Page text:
eClaims Fixed and Being Updated

This week marks the half decade anniversary of the submission of the first eClain. As most of you know, after five years of continuous use, one of the eClaims servers crashed last month. We want to let you know what happened and how the administrators are addressing the issues precipitated by that event.

What happened?

The crash was caused by an automatic update of the Windows Operating System performed remotely by Microsoft on one of the servers that hosts eClaims. It appears that a corrupted Windows update file crippled the operating system and made all files on that system unreadable.

How do we ensure the security and reliability of the data?

Safety and reliability are complex objectives in an ever-shifting technology environment. We all have to pay attention to these issues for our own computers. For a program of state-wide usage such as eClaims, these objectives are even more critical. They involve security from viruses, worms and hackers as well as hardware integrity that handles the inevitable failures of such equipment as hard drives and power supplies.

The eClaims program has had, from the beginning, a comprehensive system to protect it from outside threats - including a system of firewalls, bank-level password protection, and field-specific constraints on data entry. There are also redundancy systems. For example, the eClaims computer servers have of multiple hard drives and multiple power supplies so that the inevitable hardware failures - of which there have been several in the past five years (not noticed by users) - automatically trigger the move to one of the redundant units, requiring no down time whatsoever.

The entire eClaims system is housed in two unrelated limited-access locations in different parts of California, with real-time communications between those locations. Thus, even after a catastrophic event such as an earthquake, the program and data would become available from the secondary location with the flip of a few switches (unless both locations are under water due to the catastrophe). In addition, backups are made and copies sent to both locations so that the data could be restored from them as well, if necessary.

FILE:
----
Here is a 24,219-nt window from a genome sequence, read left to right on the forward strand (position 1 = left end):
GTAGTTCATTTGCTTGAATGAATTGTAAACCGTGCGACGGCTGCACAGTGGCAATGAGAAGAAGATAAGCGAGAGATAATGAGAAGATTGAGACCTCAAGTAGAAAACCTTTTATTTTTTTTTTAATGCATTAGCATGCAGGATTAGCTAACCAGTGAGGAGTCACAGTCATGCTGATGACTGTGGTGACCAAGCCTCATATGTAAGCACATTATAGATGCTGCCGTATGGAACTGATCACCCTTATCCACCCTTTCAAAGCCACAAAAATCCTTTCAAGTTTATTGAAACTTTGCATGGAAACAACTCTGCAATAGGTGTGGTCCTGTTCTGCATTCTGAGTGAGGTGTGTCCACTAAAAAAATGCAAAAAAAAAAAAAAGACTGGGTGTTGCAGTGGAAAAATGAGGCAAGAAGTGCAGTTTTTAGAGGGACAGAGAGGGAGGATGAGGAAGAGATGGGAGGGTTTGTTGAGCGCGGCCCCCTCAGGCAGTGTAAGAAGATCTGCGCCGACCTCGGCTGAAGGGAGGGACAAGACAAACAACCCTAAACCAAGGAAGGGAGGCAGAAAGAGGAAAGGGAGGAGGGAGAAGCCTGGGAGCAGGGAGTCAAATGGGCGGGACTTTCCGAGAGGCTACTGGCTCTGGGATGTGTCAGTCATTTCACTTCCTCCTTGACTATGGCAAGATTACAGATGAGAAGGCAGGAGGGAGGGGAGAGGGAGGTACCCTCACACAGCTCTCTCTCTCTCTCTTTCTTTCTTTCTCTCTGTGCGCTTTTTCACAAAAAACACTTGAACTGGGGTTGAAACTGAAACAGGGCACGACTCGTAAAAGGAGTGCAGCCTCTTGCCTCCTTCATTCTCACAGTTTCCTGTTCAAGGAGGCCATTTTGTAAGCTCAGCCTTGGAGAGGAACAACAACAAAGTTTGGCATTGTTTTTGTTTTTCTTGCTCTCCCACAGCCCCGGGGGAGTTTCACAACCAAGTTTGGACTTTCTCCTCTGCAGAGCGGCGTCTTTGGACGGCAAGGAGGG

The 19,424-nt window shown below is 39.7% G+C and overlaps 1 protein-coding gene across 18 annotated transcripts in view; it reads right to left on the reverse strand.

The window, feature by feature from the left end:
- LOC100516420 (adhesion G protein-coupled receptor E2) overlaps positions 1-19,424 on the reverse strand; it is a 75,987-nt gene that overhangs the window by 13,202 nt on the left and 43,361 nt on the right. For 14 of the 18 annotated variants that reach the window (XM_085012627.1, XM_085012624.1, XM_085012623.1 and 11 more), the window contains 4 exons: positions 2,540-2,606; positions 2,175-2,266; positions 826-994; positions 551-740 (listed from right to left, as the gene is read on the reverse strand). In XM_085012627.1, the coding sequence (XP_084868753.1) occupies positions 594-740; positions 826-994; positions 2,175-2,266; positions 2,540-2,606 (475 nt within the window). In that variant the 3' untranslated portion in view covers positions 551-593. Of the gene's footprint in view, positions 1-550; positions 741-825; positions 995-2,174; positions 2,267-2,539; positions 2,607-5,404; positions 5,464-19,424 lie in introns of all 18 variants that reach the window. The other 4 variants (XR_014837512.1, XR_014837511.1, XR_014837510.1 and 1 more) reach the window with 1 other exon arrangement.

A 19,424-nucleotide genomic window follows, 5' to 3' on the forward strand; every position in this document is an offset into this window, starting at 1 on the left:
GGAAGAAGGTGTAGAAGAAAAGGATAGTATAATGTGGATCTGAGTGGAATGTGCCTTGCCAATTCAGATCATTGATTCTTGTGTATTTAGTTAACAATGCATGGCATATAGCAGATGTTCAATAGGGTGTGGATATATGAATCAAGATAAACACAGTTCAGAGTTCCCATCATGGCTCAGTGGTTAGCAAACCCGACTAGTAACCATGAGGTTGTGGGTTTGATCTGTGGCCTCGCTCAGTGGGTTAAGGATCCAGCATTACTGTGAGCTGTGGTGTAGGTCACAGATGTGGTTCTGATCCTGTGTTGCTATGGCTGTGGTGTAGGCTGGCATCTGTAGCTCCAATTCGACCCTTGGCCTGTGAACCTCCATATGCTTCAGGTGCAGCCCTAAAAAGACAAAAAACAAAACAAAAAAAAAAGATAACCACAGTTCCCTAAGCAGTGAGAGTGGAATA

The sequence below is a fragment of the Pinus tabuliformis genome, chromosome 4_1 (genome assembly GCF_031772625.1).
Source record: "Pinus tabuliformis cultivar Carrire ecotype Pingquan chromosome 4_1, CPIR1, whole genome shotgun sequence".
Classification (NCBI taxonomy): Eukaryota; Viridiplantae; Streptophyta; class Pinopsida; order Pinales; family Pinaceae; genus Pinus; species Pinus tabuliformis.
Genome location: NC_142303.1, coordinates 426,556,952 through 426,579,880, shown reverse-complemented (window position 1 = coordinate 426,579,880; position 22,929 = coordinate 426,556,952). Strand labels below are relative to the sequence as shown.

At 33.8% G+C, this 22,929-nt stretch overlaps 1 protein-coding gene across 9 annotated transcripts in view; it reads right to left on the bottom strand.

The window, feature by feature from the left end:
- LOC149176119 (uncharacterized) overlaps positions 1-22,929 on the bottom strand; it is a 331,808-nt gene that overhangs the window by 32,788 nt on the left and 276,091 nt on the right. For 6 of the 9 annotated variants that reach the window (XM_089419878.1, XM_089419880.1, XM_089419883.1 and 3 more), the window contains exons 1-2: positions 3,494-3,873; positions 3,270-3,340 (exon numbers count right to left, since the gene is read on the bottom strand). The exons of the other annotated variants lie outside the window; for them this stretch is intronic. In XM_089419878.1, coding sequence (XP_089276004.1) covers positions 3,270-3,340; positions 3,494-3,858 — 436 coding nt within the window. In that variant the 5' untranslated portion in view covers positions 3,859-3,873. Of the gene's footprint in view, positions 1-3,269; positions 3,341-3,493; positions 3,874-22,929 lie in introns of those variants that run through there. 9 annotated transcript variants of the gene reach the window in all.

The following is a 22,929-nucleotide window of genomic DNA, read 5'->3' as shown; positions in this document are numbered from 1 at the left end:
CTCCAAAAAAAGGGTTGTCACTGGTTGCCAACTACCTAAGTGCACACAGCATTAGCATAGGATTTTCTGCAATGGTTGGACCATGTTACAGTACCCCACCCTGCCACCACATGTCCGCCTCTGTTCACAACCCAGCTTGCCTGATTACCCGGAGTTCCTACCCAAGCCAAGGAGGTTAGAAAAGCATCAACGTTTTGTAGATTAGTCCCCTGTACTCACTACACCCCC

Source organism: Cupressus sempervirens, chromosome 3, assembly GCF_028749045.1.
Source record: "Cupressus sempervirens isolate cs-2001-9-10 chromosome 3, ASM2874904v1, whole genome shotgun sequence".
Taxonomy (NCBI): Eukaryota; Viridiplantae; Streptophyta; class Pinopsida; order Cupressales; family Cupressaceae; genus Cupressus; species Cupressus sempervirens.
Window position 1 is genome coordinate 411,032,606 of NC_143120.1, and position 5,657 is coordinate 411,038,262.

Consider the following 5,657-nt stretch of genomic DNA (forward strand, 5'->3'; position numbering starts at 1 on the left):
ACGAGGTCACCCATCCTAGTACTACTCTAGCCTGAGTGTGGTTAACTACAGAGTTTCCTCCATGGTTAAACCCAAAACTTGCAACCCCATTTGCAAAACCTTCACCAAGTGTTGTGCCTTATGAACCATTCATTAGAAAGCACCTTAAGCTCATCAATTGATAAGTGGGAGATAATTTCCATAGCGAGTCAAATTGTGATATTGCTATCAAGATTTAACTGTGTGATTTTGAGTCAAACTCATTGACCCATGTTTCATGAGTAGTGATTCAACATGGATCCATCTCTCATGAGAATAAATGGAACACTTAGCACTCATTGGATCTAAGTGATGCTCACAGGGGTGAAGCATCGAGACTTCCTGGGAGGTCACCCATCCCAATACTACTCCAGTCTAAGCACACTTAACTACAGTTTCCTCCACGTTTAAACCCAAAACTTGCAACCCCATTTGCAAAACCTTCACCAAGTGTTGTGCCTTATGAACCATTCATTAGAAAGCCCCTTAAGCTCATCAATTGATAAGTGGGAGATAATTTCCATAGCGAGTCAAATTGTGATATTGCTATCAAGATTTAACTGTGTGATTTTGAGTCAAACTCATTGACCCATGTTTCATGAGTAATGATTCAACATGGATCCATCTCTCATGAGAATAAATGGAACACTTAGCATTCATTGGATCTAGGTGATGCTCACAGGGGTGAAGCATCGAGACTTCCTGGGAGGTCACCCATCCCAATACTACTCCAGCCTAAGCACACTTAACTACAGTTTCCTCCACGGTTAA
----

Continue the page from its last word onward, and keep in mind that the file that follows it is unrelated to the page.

Infrastructure improvements

We are now in the process of further improving the system design so that it can continue to run even in the event of corrupted operating system updates from outside sources. We have purchased, set up and tested new computers and have updated operating systems and software. With outside expertise, we have also analyzed the entire system and have identified obscure potential points of hardware and software failure and are in the process of plugging those holes, including unlikely switch, firewall and web access failures.

The changes will be implemented within the next two months. They will require very little down time, and any such time will be well spent to test all backup systems to ensure they work as planned. In the future, we will notify the panel on the Home Page of eClaims prior to performing tests of the backup systems, which will now be done regularly, benefitting everyone.

While our investment in time, energy, hardware, software, and experts has been substantial, the effort is necessary and worthwhile. Technology is not flawless. With these new efforts, however, we are focused on keeping the integrity and security of eClaims at a level that makes you comfortable and confident in accessing the benefits of the program.

Jay Kohorn, who is in charge of eClaims, is available most any time to help panel members and is open to comments and suggestions.

April 19, 2007

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